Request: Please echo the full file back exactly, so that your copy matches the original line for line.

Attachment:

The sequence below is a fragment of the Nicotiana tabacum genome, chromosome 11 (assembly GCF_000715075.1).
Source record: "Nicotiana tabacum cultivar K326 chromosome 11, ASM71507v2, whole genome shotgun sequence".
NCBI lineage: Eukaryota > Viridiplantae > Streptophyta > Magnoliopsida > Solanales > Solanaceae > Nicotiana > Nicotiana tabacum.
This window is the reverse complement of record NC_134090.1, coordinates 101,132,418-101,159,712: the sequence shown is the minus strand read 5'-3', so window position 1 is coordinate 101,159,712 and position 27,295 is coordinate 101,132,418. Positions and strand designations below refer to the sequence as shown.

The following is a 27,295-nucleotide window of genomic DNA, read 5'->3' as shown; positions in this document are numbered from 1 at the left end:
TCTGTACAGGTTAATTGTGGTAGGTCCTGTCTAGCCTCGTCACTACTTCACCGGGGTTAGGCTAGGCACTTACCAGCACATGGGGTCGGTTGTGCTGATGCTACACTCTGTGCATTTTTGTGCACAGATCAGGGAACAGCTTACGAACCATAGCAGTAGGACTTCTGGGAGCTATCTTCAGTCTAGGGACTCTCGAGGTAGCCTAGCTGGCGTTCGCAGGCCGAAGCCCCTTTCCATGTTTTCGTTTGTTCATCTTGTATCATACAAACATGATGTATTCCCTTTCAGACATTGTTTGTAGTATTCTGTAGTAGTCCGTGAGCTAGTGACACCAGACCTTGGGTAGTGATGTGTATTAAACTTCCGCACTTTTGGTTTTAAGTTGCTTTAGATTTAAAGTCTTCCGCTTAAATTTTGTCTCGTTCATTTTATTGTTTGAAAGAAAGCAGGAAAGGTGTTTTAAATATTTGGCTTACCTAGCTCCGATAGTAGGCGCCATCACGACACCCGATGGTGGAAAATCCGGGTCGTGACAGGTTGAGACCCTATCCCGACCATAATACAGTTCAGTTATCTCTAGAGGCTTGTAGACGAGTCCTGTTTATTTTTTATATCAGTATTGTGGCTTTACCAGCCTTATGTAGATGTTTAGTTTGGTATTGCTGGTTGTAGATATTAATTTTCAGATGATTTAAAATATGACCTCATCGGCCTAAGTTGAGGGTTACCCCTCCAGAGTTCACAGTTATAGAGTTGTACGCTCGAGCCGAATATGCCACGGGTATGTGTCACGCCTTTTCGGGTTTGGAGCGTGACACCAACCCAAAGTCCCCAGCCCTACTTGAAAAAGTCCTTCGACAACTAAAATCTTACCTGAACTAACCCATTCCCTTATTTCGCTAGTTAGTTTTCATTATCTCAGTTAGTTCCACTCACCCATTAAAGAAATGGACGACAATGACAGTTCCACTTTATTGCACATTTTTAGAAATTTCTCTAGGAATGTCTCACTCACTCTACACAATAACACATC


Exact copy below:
The sequence below is a fragment of the Nicotiana tabacum genome, chromosome 11 (assembly GCF_000715075.1).
Source record: "Nicotiana tabacum cultivar K326 chromosome 11, ASM71507v2, whole genome shotgun sequence".
NCBI lineage: Eukaryota > Viridiplantae > Streptophyta > Magnoliopsida > Solanales > Solanaceae > Nicotiana > Nicotiana tabacum.
This window is the reverse complement of record NC_134090.1, coordinates 101,132,418-101,159,712: the sequence shown is the minus strand read 5'-3', so window position 1 is coordinate 101,159,712 and position 27,295 is coordinate 101,132,418. Positions and strand designations below refer to the sequence as shown.

The following is a 27,295-nucleotide window of genomic DNA, read 5'->3' as shown; positions in this document are numbered from 1 at the left end:
TCTGTACAGGTTAATTGTGGTAGGTCCTGTCTAGCCTCGTCACTACTTCACCGGGGTTAGGCTAGGCACTTACCAGCACATGGGGTCGGTTGTGCTGATGCTACACTCTGTGCATTTTTGTGCACAGATCAGGGAACAGCTTACGAACCATAGCAGTAGGACTTCTGGGAGCTATCTTCAGTCTAGGGACTCTCGAGGTAGCCTAGCTGGCGTTCGCAGGCCGAAGCCCCTTTCCATGTTTTCGTTTGTTCATCTTGTATCATACAAACATGATGTATTCCCTTTCAGACATTGTTTGTAGTATTCTGTAGTAGTCCGTGAGCTAGTGACACCAGACCTTGGGTAGTGATGTGTATTAAACTTCCGCACTTTTGGTTTTAAGTTGCTTTAGATTTAAAGTCTTCCGCTTAAATTTTGTCTCGTTCATTTTATTGTTTGAAAGAAAGCAGGAAAGGTGTTTTAAATATTTGGCTTACCTAGCTCCGATAGTAGGCGCCATCACGACACCCGATGGTGGAAAATCCGGGTCGTGACAGGTTGAGACCCTATCCCGACCATAATACAGTTCAGTTATCTCTAGAGGCTTGTAGACGAGTCCTGTTTATTTTTTATATCAGTATTGTGGCTTTACCAGCCTTATGTAGATGTTTAGTTTGGTATTGCTGGTTGTAGATATTAATTTTCAGATGATTTAAAATATGACCTCATCGGCCTAAGTTGAGGGTTACCCCTCCAGAGTTCACAGTTATAGAGTTGTACGCTCGAGCCGAATATGCCACGGGTATGTGTCACGCCTTTTCGGGTTTGGAGCGTGACACCAACCCAAAGTCCCCAGCCCTACTTGAAAAAGTCCTTCGACAACTAAAATCTTACCTGAACTAACCCATTCCCTTATTTCGCTAGTTAGTTTTCATTATCTCAGTTAGTTCCACTCACCCATTAAAGAAATGGACGACAATGACAGTTCCACTTTATTGCACATTTTTAGAAATTTCTCTAGGAATGTCTCACTCACTCTACACAATAACACATC